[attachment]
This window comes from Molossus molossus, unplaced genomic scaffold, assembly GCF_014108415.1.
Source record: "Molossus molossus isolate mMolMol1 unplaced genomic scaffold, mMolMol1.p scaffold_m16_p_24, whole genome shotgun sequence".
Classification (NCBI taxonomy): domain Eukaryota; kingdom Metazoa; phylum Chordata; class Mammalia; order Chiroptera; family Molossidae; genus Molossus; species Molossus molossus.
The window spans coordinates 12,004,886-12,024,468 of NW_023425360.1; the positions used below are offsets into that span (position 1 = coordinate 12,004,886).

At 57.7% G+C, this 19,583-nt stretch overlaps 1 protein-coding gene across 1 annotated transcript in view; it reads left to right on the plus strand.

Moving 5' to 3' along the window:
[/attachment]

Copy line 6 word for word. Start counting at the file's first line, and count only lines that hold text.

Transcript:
Moving 5' to 3' along the window: